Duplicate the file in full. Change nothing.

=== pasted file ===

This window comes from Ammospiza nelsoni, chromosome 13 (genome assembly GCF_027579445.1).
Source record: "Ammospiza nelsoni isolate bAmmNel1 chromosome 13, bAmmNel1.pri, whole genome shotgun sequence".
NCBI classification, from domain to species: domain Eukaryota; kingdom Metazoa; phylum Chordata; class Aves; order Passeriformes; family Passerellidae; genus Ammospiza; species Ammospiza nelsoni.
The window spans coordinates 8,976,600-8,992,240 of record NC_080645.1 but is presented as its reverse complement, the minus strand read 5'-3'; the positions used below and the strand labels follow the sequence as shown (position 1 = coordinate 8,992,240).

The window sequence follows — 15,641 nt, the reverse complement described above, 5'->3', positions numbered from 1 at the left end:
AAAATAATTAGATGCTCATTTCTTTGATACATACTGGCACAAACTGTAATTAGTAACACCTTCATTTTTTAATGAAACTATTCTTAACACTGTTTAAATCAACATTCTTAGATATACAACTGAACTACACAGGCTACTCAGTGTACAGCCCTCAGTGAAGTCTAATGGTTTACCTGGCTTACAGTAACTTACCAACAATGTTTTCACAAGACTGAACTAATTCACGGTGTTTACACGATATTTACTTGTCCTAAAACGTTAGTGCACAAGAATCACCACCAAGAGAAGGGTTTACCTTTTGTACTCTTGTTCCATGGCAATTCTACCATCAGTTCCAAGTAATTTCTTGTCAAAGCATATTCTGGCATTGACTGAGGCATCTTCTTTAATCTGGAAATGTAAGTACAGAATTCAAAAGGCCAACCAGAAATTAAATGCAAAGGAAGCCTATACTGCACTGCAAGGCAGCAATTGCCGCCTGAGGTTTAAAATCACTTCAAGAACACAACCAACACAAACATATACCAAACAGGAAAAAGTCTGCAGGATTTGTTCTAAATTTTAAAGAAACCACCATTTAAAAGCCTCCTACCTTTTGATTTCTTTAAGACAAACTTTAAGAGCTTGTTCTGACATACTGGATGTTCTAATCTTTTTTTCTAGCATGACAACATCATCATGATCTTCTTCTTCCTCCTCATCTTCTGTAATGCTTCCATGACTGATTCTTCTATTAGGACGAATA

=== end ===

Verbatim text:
This window comes from Ammospiza nelsoni, chromosome 13 (genome assembly GCF_027579445.1).
Source record: "Ammospiza nelsoni isolate bAmmNel1 chromosome 13, bAmmNel1.pri, whole genome shotgun sequence".
NCBI classification, from domain to species: domain Eukaryota; kingdom Metazoa; phylum Chordata; class Aves; order Passeriformes; family Passerellidae; genus Ammospiza; species Ammospiza nelsoni.
The window spans coordinates 8,976,600-8,992,240 of record NC_080645.1 but is presented as its reverse complement, the minus strand read 5'-3'; the positions used below and the strand labels follow the sequence as shown (position 1 = coordinate 8,992,240).

The window sequence follows — 15,641 nt, the reverse complement described above, 5'->3', positions numbered from 1 at the left end:
AAAATAATTAGATGCTCATTTCTTTGATACATACTGGCACAAACTGTAATTAGTAACACCTTCATTTTTTAATGAAACTATTCTTAACACTGTTTAAATCAACATTCTTAGATATACAACTGAACTACACAGGCTACTCAGTGTACAGCCCTCAGTGAAGTCTAATGGTTTACCTGGCTTACAGTAACTTACCAACAATGTTTTCACAAGACTGAACTAATTCACGGTGTTTACACGATATTTACTTGTCCTAAAACGTTAGTGCACAAGAATCACCACCAAGAGAAGGGTTTACCTTTTGTACTCTTGTTCCATGGCAATTCTACCATCAGTTCCAAGTAATTTCTTGTCAAAGCATATTCTGGCATTGACTGAGGCATCTTCTTTAATCTGGAAATGTAAGTACAGAATTCAAAAGGCCAACCAGAAATTAAATGCAAAGGAAGCCTATACTGCACTGCAAGGCAGCAATTGCCGCCTGAGGTTTAAAATCACTTCAAGAACACAACCAACACAAACATATACCAAACAGGAAAAAGTCTGCAGGATTTGTTCTAAATTTTAAAGAAACCACCATTTAAAAGCCTCCTACCTTTTGATTTCTTTAAGACAAACTTTAAGAGCTTGTTCTGACATACTGGATGTTCTAATCTTTTTTTCTAGCATGACAACATCATCATGATCTTCTTCTTCCTCCTCATCTTCTGTAATGCTTCCATGACTGATTCTTCTATTAGGACGAATA